The group representing South Island commercial eel fishermen is investigating the fishing of tame, 80-year-old eels from Lake Moeraki, in South Westland.
Even though the lake is a scenic reserve and within a World Heritage site, the fishing was allowed under the current law.
Eco-tourism operator Gerry McSweeney, who operates the Lake Moeraki Wilderness Lodge at the outlet to the lake, said it should be illegal to take eels from a protected area.
South Island Eel Industry Association spokesman Bill Chisholm said this week they were investigating.
Mr Chisholm said it did not appear any rules had been broken, but he was looking into whether the industry's own code of practice had been breached.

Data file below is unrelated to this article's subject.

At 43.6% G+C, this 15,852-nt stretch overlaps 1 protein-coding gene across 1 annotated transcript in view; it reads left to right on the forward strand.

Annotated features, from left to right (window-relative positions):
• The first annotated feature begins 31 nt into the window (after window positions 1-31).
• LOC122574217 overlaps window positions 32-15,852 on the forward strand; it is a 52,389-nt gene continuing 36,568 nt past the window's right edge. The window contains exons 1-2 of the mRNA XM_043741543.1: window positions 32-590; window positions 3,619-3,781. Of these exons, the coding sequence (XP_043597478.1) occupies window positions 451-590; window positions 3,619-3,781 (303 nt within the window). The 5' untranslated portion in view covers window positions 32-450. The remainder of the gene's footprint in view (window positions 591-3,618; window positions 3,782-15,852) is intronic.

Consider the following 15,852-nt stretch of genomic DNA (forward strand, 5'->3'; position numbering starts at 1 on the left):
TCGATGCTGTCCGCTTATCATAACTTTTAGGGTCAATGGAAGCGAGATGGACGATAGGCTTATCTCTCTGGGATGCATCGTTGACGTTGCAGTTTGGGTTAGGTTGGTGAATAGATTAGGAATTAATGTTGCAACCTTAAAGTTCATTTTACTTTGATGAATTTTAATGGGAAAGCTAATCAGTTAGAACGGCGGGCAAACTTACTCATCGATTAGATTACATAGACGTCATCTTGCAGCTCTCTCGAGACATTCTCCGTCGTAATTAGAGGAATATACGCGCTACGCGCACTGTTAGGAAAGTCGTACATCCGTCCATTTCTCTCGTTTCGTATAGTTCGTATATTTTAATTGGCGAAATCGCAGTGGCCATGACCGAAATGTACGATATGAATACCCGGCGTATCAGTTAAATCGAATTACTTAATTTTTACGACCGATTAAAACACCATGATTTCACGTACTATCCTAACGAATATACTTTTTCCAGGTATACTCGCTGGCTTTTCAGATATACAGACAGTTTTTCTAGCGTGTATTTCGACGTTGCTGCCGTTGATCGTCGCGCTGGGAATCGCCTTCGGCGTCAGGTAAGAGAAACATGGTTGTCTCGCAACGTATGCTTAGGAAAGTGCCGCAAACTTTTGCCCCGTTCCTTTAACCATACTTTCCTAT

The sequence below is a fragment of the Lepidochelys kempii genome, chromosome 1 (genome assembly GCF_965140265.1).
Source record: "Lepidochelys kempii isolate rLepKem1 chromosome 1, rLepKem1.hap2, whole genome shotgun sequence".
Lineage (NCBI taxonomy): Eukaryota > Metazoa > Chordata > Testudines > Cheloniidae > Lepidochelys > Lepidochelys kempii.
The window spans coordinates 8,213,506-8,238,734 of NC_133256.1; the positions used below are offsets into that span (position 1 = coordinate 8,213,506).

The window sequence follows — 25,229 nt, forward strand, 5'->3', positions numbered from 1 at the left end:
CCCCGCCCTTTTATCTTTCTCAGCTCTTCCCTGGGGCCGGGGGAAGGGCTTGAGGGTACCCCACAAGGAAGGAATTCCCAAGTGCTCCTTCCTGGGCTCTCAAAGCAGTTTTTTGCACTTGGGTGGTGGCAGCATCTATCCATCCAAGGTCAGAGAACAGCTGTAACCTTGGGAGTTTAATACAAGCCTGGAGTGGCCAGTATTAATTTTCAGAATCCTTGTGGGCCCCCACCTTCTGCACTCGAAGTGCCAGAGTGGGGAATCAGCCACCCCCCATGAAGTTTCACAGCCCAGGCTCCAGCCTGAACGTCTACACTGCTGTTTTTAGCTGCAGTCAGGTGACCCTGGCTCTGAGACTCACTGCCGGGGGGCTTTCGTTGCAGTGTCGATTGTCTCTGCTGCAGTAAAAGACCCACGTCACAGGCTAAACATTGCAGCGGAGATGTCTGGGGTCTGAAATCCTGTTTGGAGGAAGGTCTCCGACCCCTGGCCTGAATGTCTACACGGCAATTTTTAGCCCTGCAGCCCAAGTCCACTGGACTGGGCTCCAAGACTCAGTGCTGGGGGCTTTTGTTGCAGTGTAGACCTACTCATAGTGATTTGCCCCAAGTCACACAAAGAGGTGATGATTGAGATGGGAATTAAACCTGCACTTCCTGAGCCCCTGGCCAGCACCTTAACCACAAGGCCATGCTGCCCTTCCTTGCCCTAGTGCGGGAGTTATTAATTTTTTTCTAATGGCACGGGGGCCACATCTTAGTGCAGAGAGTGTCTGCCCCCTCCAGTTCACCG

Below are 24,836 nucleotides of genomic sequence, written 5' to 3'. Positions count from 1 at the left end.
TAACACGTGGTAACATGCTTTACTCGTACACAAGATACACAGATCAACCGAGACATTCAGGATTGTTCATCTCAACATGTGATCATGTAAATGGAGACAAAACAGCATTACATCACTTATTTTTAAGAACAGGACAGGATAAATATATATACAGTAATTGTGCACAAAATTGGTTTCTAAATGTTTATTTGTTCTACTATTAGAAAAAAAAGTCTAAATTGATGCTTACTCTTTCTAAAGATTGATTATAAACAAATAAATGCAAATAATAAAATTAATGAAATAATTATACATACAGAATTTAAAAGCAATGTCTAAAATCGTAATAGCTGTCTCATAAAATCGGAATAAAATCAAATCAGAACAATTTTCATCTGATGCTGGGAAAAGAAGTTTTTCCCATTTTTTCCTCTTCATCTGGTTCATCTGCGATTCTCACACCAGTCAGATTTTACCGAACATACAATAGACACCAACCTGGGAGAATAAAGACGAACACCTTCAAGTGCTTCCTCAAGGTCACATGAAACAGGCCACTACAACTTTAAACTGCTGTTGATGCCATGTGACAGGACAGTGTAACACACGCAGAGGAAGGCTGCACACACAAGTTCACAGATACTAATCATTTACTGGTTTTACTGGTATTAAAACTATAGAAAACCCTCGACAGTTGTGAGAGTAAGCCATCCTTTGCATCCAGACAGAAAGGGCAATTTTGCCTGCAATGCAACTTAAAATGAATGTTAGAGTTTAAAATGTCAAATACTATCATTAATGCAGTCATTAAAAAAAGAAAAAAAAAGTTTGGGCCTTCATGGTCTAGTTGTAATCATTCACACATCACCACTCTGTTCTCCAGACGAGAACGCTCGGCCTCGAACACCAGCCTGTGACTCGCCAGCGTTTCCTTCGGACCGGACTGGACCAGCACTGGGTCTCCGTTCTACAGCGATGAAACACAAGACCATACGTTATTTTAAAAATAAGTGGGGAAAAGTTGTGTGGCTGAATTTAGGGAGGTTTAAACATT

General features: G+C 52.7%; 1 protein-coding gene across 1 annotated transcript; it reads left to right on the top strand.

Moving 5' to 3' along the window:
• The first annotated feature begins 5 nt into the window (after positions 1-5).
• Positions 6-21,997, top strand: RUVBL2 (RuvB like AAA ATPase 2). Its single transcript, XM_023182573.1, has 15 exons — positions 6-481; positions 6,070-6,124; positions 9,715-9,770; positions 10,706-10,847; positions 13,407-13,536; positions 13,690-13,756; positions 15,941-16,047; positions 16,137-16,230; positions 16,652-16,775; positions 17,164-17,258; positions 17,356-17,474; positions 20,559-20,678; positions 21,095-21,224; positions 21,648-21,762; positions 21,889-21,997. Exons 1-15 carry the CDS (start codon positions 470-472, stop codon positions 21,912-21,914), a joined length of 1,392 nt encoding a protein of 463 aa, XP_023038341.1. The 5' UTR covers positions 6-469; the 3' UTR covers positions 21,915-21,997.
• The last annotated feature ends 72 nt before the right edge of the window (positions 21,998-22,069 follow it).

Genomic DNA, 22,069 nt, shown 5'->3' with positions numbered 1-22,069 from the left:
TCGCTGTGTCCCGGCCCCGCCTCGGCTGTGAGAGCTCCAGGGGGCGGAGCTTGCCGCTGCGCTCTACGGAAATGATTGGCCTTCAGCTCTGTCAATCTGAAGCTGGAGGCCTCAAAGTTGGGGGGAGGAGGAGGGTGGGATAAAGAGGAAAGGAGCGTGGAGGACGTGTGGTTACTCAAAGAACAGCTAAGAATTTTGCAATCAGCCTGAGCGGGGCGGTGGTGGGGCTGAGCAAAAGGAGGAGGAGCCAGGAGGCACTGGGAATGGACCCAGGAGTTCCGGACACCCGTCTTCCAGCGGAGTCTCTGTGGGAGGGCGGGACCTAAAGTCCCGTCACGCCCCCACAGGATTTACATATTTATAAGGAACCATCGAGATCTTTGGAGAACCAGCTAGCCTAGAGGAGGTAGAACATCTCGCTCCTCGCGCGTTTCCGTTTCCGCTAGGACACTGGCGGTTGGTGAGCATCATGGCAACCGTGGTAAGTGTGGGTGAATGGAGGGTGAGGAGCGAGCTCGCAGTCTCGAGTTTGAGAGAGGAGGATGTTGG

He said it appeared a fisherman, probably commercial, had been told not to fish near the tame eels.
''(But) They got a bit too close.''
Mr Chisholm asked Dr McSweeney to forward a map of which areas he did not want fished in future.
"Anyone with tame eels can send us their details to ensure our members can avoid them.''
However, he stressed the association did not cover customary or recreational eel fishermen.
Responding to criticism from Dr McSweeney, he said long-fin eel numbers were "definitely increasing'' on the West Coast and the rest of the country.
"They are not threatened, not declining, not on the road to extinction. They are stable or increasing. Scientific evidence demonstrates that.''
Mr Chisholm said commercial eel fishermen were fighting their own battle, against electric fishing.
More eels being processed at the Invercargill plant had been found with bent backs, evidence they were being accidentally injured during electric fishing surveys. There were also scientific papers to support that, he said.By Laura Mills of the Greymouth Star